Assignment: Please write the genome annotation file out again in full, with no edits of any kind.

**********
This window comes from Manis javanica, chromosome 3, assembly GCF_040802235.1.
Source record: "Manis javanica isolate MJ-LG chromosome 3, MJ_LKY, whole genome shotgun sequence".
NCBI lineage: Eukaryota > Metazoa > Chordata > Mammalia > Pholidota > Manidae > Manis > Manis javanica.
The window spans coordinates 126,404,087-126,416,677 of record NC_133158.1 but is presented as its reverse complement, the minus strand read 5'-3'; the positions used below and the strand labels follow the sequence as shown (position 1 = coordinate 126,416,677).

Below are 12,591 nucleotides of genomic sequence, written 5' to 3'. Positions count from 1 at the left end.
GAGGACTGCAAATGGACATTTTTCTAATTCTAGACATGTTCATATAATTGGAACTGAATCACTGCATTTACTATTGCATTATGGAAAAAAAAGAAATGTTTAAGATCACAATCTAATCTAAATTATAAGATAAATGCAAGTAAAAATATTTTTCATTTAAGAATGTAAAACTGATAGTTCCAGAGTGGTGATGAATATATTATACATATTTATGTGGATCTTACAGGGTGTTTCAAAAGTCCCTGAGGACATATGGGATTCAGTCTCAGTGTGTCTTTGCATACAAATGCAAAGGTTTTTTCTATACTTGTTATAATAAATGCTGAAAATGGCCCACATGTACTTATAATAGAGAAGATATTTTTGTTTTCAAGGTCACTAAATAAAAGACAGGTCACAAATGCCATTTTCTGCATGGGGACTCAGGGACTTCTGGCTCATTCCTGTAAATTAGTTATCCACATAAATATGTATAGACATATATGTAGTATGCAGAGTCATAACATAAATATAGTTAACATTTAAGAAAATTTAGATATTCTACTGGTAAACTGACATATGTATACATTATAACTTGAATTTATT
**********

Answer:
This window comes from Manis javanica, chromosome 3, assembly GCF_040802235.1.
Source record: "Manis javanica isolate MJ-LG chromosome 3, MJ_LKY, whole genome shotgun sequence".
NCBI lineage: Eukaryota > Metazoa > Chordata > Mammalia > Pholidota > Manidae > Manis > Manis javanica.
The window spans coordinates 126,404,087-126,416,677 of record NC_133158.1 but is presented as its reverse complement, the minus strand read 5'-3'; the positions used below and the strand labels follow the sequence as shown (position 1 = coordinate 126,416,677).

Below are 12,591 nucleotides of genomic sequence, written 5' to 3'. Positions count from 1 at the left end.
GAGGACTGCAAATGGACATTTTTCTAATTCTAGACATGTTCATATAATTGGAACTGAATCACTGCATTTACTATTGCATTATGGAAAAAAAAGAAATGTTTAAGATCACAATCTAATCTAAATTATAAGATAAATGCAAGTAAAAATATTTTTCATTTAAGAATGTAAAACTGATAGTTCCAGAGTGGTGATGAATATATTATACATATTTATGTGGATCTTACAGGGTGTTTCAAAAGTCCCTGAGGACATATGGGATTCAGTCTCAGTGTGTCTTTGCATACAAATGCAAAGGTTTTTTCTATACTTGTTATAATAAATGCTGAAAATGGCCCACATGTACTTATAATAGAGAAGATATTTTTGTTTTCAAGGTCACTAAATAAAAGACAGGTCACAAATGCCATTTTCTGCATGGGGACTCAGGGACTTCTGGCTCATTCCTGTAAATTAGTTATCCACATAAATATGTATAGACATATATGTAGTATGCAGAGTCATAACATAAATATAGTTAACATTTAAGAAAATTTAGATATTCTACTGGTAAACTGACATATGTATACATTATAACTTGAATTTATT